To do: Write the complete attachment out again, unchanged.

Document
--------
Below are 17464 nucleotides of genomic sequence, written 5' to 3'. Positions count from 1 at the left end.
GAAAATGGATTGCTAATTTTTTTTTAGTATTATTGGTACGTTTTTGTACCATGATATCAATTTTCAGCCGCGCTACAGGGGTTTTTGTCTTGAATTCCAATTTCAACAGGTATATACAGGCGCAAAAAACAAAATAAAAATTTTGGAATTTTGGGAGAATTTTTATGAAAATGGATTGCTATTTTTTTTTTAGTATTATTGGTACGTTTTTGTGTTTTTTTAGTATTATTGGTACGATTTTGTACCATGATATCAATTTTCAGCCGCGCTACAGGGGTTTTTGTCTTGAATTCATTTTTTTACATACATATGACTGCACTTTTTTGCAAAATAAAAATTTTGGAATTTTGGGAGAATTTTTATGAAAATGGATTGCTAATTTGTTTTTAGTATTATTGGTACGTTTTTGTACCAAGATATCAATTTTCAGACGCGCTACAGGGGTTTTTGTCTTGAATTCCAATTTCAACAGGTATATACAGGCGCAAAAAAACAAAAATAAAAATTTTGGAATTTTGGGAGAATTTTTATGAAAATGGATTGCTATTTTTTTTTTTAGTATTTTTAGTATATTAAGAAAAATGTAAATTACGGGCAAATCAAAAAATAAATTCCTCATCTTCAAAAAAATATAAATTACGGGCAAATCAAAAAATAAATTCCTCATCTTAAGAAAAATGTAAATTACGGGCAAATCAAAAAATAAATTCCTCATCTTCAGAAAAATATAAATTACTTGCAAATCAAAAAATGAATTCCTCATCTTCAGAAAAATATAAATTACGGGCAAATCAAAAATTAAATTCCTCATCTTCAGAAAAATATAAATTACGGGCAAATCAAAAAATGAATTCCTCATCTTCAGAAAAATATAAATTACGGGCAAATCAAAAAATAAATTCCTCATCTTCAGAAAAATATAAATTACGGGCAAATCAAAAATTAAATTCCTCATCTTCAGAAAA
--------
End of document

Below are 17464 nucleotides of genomic sequence, written 5' to 3'. Positions count from 1 at the left end.
GAAAATGGATTGCTAATTTTTTTTTAGTATTATTGGTACGTTTTTGTACCATGATATCAATTTTCAGCCGCGCTACAGGGGTTTTTGTCTTGAATTCCAATTTCAACAGGTATATACAGGCGCAAAAAACAAAATAAAAATTTTGGAATTTTGGGAGAATTTTTATGAAAATGGATTGCTATTTTTTTTTTAGTATTATTGGTACGTTTTTGTGTTTTTTTAGTATTATTGGTACGATTTTGTACCATGATATCAATTTTCAGCCGCGCTACAGGGGTTTTTGTCTTGAATTCATTTTTTTACATACATATGACTGCACTTTTTTGCAAAATAAAAATTTTGGAATTTTGGGAGAATTTTTATGAAAATGGATTGCTAATTTGTTTTTAGTATTATTGGTACGTTTTTGTACCAAGATATCAATTTTCAGACGCGCTACAGGGGTTTTTGTCTTGAATTCCAATTTCAACAGGTATATACAGGCGCAAAAAAACAAAAATAAAAATTTTGGAATTTTGGGAGAATTTTTATGAAAATGGATTGCTATTTTTTTTTTTAGTATTTTTAGTATATTAAGAAAAATGTAAATTACGGGCAAATCAAAAAATAAATTCCTCATCTTCAAAAAAATATAAATTACGGGCAAATCAAAAAATAAATTCCTCATCTTAAGAAAAATGTAAATTACGGGCAAATCAAAAAATAAATTCCTCATCTTCAGAAAAATATAAATTACTTGCAAATCAAAAAATGAATTCCTCATCTTCAGAAAAATATAAATTACGGGCAAATCAAAAATTAAATTCCTCATCTTCAGAAAAATATAAATTACGGGCAAATCAAAAAATGAATTCCTCATCTTCAGAAAAATATAAATTACGGGCAAATCAAAAAATAAATTCCTCATCTTCAGAAAAATATAAATTACGGGCAAATCAAAAATTAAATTCCTCATCTTCAGAAAA